Prove your humanity

NOTE: This story comes from our partners at Michigan Radio’s Environment Report, a program exploring the relationship between the natural world and the everyday lives of people in Michigan.

There’s a class of chemicals you may have never heard of that’s been discovered in drinking water and at military and industrial sites across the country.

PFAS is a class of thousands of chemicals that repel oil and water and are used in nonstick coatings and in fire-fighting foam.

LISTEN: “PFAS – What is this Stuff? And Why Should You Care?”

Pennsylvania’s PFAS Action Team, started by Governor Wolf in September, has identified twenty sites with this contamination — more than half are in the southeastern part of the state.

Two sites have been found in Allegheny County – the Pittsburgh Air National Guard base and the Pittsburgh Air Reserve Station

What are these chemicals? Where did they come from? Why are we using them? And how dangerous are they?

At the 1964 World Fair, DuPont had a song and dance presentation that included these lyrics:

“There’s a wonderful world of chemistry anywhere you wander….”

It depicts some of the optimism people had at the time. For much of the last century, all kinds of new useful household and industrial products were being discovered at a dizzying pace. It seemed so great.

The DuPont company’s advertising slogan was: “Better things for better living through chemistry.”

An accidental discovery in 1938 of a new class of chemicals eventually resulted in DuPont’s Teflon.

This was among the first of the PFAS chemicals.

“Part of the reason these chemicals are so popular and industrially useful is that they contain incredibly strong bonds between carbon and fluorine and they are both attracted to and repelled by water and very useful for all sorts of uses,” explained Genna Reed. She is a Lead Science and Policy Analyst at the Union of Concerned Scientists.

Ohio River Communities are Still Coping with Teflon’s Toxic Legacy

Companies such as DuPont and 3M found that carbon-flourine bond in PFAS [poly and perfluoroalkyl substances] chemicals could be used in things such as food packaging so hamburgers didn’t leave grease stains on the wrapper. They could be used to make stain resistant carpet and furniture. They could be used to make everything from floor waxes to dental floss to rain gear.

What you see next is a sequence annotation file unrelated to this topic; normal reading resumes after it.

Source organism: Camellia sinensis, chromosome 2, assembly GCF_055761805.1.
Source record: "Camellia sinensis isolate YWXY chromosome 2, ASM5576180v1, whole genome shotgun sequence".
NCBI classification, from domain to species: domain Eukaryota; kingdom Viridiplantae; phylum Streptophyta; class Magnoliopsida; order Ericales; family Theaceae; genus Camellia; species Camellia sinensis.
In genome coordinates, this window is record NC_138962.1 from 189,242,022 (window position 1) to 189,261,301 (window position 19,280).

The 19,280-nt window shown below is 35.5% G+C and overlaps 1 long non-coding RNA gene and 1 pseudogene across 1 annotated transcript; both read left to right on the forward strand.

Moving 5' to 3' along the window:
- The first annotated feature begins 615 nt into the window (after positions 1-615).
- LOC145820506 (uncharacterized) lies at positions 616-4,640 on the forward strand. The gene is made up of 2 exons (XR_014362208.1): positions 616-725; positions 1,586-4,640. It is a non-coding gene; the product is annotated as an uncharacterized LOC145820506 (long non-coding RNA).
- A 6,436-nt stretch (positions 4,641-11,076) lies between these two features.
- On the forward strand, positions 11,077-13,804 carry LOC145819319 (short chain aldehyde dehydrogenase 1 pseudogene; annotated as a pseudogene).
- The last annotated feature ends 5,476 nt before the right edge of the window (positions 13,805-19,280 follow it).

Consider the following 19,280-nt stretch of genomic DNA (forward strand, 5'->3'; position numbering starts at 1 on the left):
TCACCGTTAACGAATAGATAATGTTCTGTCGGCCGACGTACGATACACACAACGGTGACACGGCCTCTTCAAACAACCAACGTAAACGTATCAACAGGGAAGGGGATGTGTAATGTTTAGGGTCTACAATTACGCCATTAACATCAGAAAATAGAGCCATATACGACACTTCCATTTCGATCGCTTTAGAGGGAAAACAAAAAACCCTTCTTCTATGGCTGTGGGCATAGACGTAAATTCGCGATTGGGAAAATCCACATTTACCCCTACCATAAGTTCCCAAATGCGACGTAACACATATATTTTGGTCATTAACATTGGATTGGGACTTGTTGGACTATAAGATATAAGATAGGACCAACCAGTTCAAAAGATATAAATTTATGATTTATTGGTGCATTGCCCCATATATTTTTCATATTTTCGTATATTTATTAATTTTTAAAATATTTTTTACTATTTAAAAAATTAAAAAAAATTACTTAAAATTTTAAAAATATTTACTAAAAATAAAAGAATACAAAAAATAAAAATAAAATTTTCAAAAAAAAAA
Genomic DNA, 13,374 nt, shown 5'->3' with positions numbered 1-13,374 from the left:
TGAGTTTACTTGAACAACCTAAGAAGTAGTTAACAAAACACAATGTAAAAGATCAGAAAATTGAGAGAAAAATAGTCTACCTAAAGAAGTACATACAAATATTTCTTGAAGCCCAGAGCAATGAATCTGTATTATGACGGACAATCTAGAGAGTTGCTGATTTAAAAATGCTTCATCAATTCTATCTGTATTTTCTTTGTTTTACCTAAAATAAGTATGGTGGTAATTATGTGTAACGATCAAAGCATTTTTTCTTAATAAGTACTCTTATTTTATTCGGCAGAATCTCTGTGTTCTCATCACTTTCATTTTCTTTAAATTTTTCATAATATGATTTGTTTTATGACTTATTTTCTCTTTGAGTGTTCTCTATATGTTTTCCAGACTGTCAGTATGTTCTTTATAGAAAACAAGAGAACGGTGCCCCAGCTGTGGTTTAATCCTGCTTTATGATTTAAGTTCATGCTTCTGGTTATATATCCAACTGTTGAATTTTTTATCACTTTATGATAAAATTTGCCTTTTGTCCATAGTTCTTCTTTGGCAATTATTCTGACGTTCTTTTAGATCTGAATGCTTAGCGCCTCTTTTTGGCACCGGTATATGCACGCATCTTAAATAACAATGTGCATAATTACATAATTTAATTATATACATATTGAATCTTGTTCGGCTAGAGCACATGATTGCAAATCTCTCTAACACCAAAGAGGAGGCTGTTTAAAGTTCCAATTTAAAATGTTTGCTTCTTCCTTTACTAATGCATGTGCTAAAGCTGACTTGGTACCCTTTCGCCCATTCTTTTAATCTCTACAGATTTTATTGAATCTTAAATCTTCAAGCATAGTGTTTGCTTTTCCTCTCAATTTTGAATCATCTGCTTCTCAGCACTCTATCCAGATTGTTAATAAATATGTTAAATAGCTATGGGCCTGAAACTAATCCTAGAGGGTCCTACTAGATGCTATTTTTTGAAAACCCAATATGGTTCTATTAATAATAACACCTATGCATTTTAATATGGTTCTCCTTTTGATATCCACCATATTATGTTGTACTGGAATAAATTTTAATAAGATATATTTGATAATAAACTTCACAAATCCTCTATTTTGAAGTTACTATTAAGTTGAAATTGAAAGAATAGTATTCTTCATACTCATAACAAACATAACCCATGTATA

It’s estimated that there are more than 4,700 different types of these chemicals.

They’re everywhere. You almost certainly have products with PFAS chemicals in your home. Nearly everyone on earth has some of these chemicals in their bodies.

“They’re known as forever chemicals because the bonds are incredibly strong and very hard to break down. So, they’re very long lasting and hard to get rid of. So, they persist in our bodies, but also in the environment,” Reed said.

According the the U.S. government, some of these PFAS chemicals might affect growth, learning, and behavior of infants and older children. They might lower a woman’s chance of getting pregnant. They’re believed to interfere with the body’s natural hormones. They might increase cholesterol levels, affect the immune system, and increase the risk of cancer.

Credit: Michigan Public Radio

DuPont and 3M stopped manufacturing some PFAS chemicals in the U.S. Some have been replaced with alternative versions that are not supposed to last as long because of their molecular structure. It’s not clear that those new chemicals are any safer.

David Savitz is Professor of Epidemiology in the Brown University School of Public Health. He’s investigated PFAS contamination near a DuPont facility in West Virginia.

“And as we keep looking, we keep finding it. We’re getting a handle on it. And, I think that’s worrisome when we keep discovering these problems, but ultimately that’s the way to solve the problem, to have the full scope of what you’re dealing with,” Savitz said.

Chances are other states are contaminated at a level far greater than the public knows. Pennsylvania regulators will start testing select drinking wanter sources for PFAS contamination.


Pennsylvania is taking public comments on its PFAS action plan until January 31st. Information on how to do so is HERE